Tuesday, April 6, 2010

"No" Is Not a Four-Letter Word

We all know people who can't seem to say no. Some of us may be those people! Personally, it has only been over the past few years that I've become comfortable with saying no if I don't want to do something or if I just can't. I used to feel guilty and I would say yes even if it wasn't something I had time for or wanted to do.

Sometimes I wonder if some people become people-pleasers who can't say no without feeling tremendous amounts of guilt because we were raised with the expectation that you did not say no to others. How many of us were punished or shamed in one way or another for saying no when we were children?

So many people hear a small child utter the word "no" and automatically assume that the child is being defiant or non-compliant. I actually don't think that's true in most cases. When children are born, they aren't really aware that they are separate beings from their mothers. Over time, though, they realize that not only are they separate beings, but they actually can assert their own thoughts and feelings. Often, for the young toddler, this is seen through experimentation with the word no. Little ones who are learning about no may even say no to things you know they DO like. Why? Not because they're being defiant or non-compliant, but because they are experimenting with this new-found understanding of being their own individual person. I also think it's worth pointing out that a lot of times, a "no" from a little one is not a way of defiantly saying, "I will not;" it is more often a way of expressing, "I don't want to." Those things are very different, in my opinion.

As a parent, my job when my toddler says no is not to punish him or shame him for it. It is to let him express his no, and to teach him how to use no appropriately. Because the truth is, as frustrating as it can be to hear no from a child, children need-- yes, NEED-- to be allowed to use the word and need to be taught how to use it appropriately. There are many, many things that children need to be equipped to say no to. When children are punished and shamed for saying no, they are more susceptible to abuse, peer pressure, and becoming people-pleasers.

So how do you deal with a young child's no? It's helpful to give them choices about things that they really can make choices about. "Do you want to wear the blue shirt or the green one?" "Do you want an apple or a banana?" and so on. The types of choices you offer can change to be more appropriate for their ages as they grow. Age-appropriate choices help them make decisions for themselves and assert their independence in a positive way. It's also helpful to teach them words for expressing their feelings. If your child is howling "Nooooooo!" maybe you can teach him to recognize what he is really feeling. "You feel disappointed because we have to leave the park. It's hard to stop doing something you enjoy." You could also teach him to use words to express his frustration, disappointment, or anger.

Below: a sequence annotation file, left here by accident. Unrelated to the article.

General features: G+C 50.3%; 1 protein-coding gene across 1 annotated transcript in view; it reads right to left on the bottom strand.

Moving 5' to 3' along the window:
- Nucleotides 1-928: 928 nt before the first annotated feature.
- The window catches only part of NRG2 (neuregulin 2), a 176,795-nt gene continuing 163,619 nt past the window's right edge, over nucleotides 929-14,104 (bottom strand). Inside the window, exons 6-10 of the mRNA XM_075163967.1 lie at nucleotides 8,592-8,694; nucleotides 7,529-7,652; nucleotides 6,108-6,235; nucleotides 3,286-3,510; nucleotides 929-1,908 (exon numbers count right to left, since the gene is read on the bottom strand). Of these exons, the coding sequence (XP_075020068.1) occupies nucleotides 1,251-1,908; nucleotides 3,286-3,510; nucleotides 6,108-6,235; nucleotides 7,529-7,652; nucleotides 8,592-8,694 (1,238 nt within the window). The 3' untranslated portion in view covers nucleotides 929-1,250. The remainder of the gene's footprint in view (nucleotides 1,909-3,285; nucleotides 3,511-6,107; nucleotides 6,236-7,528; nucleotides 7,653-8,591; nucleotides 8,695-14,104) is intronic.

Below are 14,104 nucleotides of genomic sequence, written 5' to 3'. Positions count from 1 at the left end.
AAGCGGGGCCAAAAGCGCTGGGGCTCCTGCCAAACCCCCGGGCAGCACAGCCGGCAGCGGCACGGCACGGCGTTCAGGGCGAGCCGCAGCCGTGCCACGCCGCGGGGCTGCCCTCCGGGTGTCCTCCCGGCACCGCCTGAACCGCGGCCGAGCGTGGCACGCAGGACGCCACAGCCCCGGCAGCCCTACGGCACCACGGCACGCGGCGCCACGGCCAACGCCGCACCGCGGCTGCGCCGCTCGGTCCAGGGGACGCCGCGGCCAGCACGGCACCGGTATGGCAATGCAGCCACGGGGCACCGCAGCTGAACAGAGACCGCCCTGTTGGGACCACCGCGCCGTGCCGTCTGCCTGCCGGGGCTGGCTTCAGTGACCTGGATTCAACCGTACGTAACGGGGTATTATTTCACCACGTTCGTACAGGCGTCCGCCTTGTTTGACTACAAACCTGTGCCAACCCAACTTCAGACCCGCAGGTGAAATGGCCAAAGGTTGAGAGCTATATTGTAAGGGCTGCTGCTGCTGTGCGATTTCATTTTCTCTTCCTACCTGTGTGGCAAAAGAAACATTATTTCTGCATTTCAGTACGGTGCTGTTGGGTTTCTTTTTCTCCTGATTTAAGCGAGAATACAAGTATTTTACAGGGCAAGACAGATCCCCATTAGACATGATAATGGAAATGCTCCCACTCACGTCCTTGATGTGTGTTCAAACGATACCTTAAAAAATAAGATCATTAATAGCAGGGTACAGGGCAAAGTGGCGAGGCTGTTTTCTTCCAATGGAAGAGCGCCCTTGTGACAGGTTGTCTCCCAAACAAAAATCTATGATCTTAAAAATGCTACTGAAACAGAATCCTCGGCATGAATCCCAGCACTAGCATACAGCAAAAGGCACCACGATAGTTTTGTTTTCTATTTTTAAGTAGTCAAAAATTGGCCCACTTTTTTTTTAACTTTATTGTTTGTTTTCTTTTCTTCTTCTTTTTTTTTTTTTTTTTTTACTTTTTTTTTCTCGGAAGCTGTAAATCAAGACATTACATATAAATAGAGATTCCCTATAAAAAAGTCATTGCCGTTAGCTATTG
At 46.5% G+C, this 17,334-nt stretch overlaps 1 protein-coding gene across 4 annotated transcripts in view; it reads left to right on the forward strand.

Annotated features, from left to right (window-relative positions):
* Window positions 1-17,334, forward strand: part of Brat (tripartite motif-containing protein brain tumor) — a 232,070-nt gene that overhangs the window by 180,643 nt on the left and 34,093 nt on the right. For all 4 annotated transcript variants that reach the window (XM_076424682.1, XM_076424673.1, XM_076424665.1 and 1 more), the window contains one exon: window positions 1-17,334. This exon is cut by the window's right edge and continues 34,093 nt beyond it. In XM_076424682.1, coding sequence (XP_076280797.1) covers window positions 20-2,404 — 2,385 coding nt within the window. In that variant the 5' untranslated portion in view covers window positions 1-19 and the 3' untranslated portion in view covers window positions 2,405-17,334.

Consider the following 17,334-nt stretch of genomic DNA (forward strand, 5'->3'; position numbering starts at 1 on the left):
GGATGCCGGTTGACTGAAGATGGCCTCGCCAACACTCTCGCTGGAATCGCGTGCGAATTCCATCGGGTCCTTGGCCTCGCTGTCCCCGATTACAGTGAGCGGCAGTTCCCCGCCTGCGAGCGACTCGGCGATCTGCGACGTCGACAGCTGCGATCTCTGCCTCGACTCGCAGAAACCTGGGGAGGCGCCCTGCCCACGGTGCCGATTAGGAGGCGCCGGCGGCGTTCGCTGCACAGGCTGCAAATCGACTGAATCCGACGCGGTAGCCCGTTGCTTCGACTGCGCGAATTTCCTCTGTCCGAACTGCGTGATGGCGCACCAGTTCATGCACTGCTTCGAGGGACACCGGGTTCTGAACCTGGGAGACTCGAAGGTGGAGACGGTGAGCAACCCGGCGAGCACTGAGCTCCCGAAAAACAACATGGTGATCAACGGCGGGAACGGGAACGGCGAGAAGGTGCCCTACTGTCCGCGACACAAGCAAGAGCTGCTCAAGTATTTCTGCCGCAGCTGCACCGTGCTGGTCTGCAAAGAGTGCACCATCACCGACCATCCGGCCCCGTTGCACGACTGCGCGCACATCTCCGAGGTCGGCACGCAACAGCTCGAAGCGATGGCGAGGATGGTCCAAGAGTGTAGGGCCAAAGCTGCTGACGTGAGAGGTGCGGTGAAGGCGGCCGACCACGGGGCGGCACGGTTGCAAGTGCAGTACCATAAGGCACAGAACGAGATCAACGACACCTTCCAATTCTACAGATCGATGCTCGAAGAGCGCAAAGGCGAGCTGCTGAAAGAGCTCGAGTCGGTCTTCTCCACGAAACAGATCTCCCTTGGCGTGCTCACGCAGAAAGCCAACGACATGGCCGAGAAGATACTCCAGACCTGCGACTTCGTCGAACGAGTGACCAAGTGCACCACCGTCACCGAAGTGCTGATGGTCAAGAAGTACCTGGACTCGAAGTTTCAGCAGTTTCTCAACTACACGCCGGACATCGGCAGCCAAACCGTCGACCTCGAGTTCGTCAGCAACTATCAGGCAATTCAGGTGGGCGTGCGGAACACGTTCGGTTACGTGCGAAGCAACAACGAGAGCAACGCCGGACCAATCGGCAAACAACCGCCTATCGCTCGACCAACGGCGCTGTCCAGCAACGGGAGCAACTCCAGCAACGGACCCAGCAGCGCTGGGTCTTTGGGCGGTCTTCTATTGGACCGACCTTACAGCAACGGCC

Allowing children to experiment with no, and teaching them to use no appropriately will equip them with the knowledge and confidence to say no when necessary, and that is a good thing. This isn't the same thing as permissively letting a child do whatever he wants, despite what you want him to do. It is the parent's job to set boundaries and to teach children about those boundaries-- but in doing so, we must be sure that we actively teach our children how to set boundaries as well. This is a skill that will serve them well throughout their lives.

Let's not be afraid of the word no. Let's teach our children how to use it appropriately, and let's use it when we need to without feeling guilty. No is an important word!


  1. Have you read the book entitled BOUNDARIES by Townsend? It's a Christian book - - one I wish I had read when I was your age. I helps a person not feel guilty about saying, "No," and helps them set boundaries around their time and their life. It is up to us to obey God's priorities for our time rather than other's desires.
    Good post about educating your child, too.

  2. I have that book. It's a good one! :)

  3. I agree. Coming from a reformed people pleaser, I too had to learn to say no, and then not feel guilty about it. I was talking with a child psychologist the other day, and we were discussing children's behavior, and how behavior is not random, that the child always has a purpose behind it. This kind of reminds me of that in a way. Children have a reason behind that "no".

  4. That's a really helpful point to keep in mind. A lot of times I think we adults don't recognize what is actually driving a particular behavior, so we (often erroneously) assign negative intentions on the child's part (like manipulation or defiance, for example), when it may be a developmental issue, an attempt at connection, or any number of other things.